Another important finding is the moderate and significant association between long working hours and burnout. The average number of reported working hours per week was 55 h, which is 15 h more than a full-time 40-h job contract. In addition, 13% of the sample reported working a staggering 80 h per week, with medical residents working significantly more than nurses and other allied professionals. Such long working hours, especially among medical residents, can have detrimental consequences on the worker, the patients, and the organization at large. Two studies in Lebanon found that approximately 14% of residents (Talih et al. 2016) and nurses (Talih et al. 2018a) reported illicit drug use, while another study found that the prevalence of illicit drug use was almost 35% among residents (Talih et al. 2018b). The same authors also found that those who consume caffeine, who use non-prescribed sedatives or benzodiazepines, and who have currently or previously used self-prescribed psychotropics were more likely to report burnout (Talih et al. 2018a). It is possible that these are ways to cope with burnout. Therefore, what may have begun as Exhaustion in our sample may snowball into an increased likelihood of substance use. This does not only affect the healthcare provider alone but also may put the patients’ safety and treatment at risk.

It is important to bear in mind that although we are examining average levels of burnout and long working hours, it takes only one or more very burned-out professionals to commit a major and irreversible medical error. Almost 20–25% of medical residents reported always feeling emotionally drained and fatigued, 10–15% reported always feeling uncaring and emotionally hardened, and 5% felt that they do not really care about their patients. These numbers ought to be red flags for organizations to address the issue of working hours and burnout, which seems to be related to these attitudes. By highlighting the association between long working hours and burnout, organizations can focus on implementing systemic interventions at the level of organizational policies, and not only on the level of individuals. Indeed, several countries have introduced limits on the working week and the number of consecutive hours worked (Ashkar et al. 2010). While residency programs in Beirut have similar work restriction policies, the implementation may not be strictly followed.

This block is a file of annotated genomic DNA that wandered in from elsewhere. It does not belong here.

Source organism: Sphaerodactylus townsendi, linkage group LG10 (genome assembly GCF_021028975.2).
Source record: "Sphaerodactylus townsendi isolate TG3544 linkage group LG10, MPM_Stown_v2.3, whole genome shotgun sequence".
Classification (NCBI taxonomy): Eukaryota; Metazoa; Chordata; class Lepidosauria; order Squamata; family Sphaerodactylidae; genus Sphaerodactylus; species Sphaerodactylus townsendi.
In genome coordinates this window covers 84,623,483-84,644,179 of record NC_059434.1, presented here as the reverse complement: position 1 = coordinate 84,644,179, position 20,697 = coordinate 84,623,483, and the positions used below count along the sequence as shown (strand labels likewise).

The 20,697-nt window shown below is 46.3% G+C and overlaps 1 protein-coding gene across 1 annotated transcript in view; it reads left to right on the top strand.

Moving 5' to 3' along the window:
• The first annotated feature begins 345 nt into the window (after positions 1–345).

Limitations and Future Research

There are a number of limitations to our study. Mainly, the study had a low response rate. While we could not assess the actual reasons behind the low response rate since the survey was administered anonymously online, we suspect that this might be due to the nature of our sample, which consists of overworked healthcare professionals, who might not have the time to participate in research studies or who, as our findings suggest, are burned out, and hence, are unmotivated to respond. Despite the response rate, our sample size was similar to that of other studies in Lebanon who sampled between 91 and 118 individuals (Talih et al. 2016; Talih et al. 2018a). Another limitation is that our study employed a cross-sectional design that precludes causation. This is particularly important if we position burnout as a sequential process that develops over time, and where self-compassion can drive the outcome to more or less burnout. Finally, like many studies that require participants to self-report on a number of behaviors in one survey, our results likely reflect common method bias (Podsakoff et al. 2003). This means that the correlations between self-compassion and burnout might include measurement error resulting from the method by which the surveys were administered.

Follow-up studies can employ more sophisticated methods and statistical techniques such as repeated designs and pathway analysis to understand the differential effect of self-compassion on the various stages of burnout as it develops. Additionally, the construct and measurement of self-compassion needs to be further refined through cross-cultural studies that can investigate invariance across samples and methods. This could better ascertain the internal structure of the Self-Compassion Scale and its nomological network, so that future research can use a homogeneous and comparable method of measurement.


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ZH executed the study, analyzed the data, and contributed to manuscript writing. PZ conceived and supervised the design and execution of the study, and contributed to writing and editing the manuscript. All authors approved the final version of the manuscript for publication.

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Correspondence to Pia Zeinoun.

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The authors are affiliated as student and healthcare professional with the recruitment sites.

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All participants provided informed consent prior to their inclusion in the study.

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This study was approved by the Institutional Review Board of the American University of Beirut.

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Hashem, Z., Zeinoun, P. Self-Compassion Explains Less Burnout Among Healthcare Professionals. Mindfulness 11, 2542–2551 (2020).

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  • Burnout
  • Self-compassion
  • Healthcare professionals
  • Workplace health